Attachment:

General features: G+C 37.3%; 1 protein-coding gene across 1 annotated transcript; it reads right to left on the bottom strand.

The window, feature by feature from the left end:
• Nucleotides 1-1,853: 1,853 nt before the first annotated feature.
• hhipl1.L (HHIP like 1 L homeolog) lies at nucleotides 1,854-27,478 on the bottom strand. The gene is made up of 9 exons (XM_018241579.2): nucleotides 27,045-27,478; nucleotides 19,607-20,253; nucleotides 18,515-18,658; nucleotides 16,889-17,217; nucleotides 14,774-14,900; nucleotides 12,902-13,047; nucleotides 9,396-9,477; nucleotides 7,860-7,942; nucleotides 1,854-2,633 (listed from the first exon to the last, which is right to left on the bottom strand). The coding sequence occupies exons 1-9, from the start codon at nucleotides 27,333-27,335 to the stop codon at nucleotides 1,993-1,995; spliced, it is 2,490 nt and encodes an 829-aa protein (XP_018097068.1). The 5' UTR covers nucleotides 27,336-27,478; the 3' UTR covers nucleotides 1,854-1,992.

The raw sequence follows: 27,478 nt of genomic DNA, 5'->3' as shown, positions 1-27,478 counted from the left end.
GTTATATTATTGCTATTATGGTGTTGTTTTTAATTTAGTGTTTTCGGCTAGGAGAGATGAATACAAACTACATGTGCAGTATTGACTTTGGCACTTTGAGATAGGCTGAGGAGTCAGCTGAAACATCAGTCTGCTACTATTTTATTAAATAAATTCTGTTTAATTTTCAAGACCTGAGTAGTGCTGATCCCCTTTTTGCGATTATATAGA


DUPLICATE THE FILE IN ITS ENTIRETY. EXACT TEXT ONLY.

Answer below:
General features: G+C 37.3%; 1 protein-coding gene across 1 annotated transcript; it reads right to left on the bottom strand.

The window, feature by feature from the left end:
• Nucleotides 1-1,853: 1,853 nt before the first annotated feature.
• hhipl1.L (HHIP like 1 L homeolog) lies at nucleotides 1,854-27,478 on the bottom strand. The gene is made up of 9 exons (XM_018241579.2): nucleotides 27,045-27,478; nucleotides 19,607-20,253; nucleotides 18,515-18,658; nucleotides 16,889-17,217; nucleotides 14,774-14,900; nucleotides 12,902-13,047; nucleotides 9,396-9,477; nucleotides 7,860-7,942; nucleotides 1,854-2,633 (listed from the first exon to the last, which is right to left on the bottom strand). The coding sequence occupies exons 1-9, from the start codon at nucleotides 27,333-27,335 to the stop codon at nucleotides 1,993-1,995; spliced, it is 2,490 nt and encodes an 829-aa protein (XP_018097068.1). The 5' UTR covers nucleotides 27,336-27,478; the 3' UTR covers nucleotides 1,854-1,992.

The raw sequence follows: 27,478 nt of genomic DNA, 5'->3' as shown, positions 1-27,478 counted from the left end.
GTTATATTATTGCTATTATGGTGTTGTTTTTAATTTAGTGTTTTCGGCTAGGAGAGATGAATACAAACTACATGTGCAGTATTGACTTTGGCACTTTGAGATAGGCTGAGGAGTCAGCTGAAACATCAGTCTGCTACTATTTTATTAAATAAATTCTGTTTAATTTTCAAGACCTGAGTAGTGCTGATCCCCTTTTTGCGATTATATAGA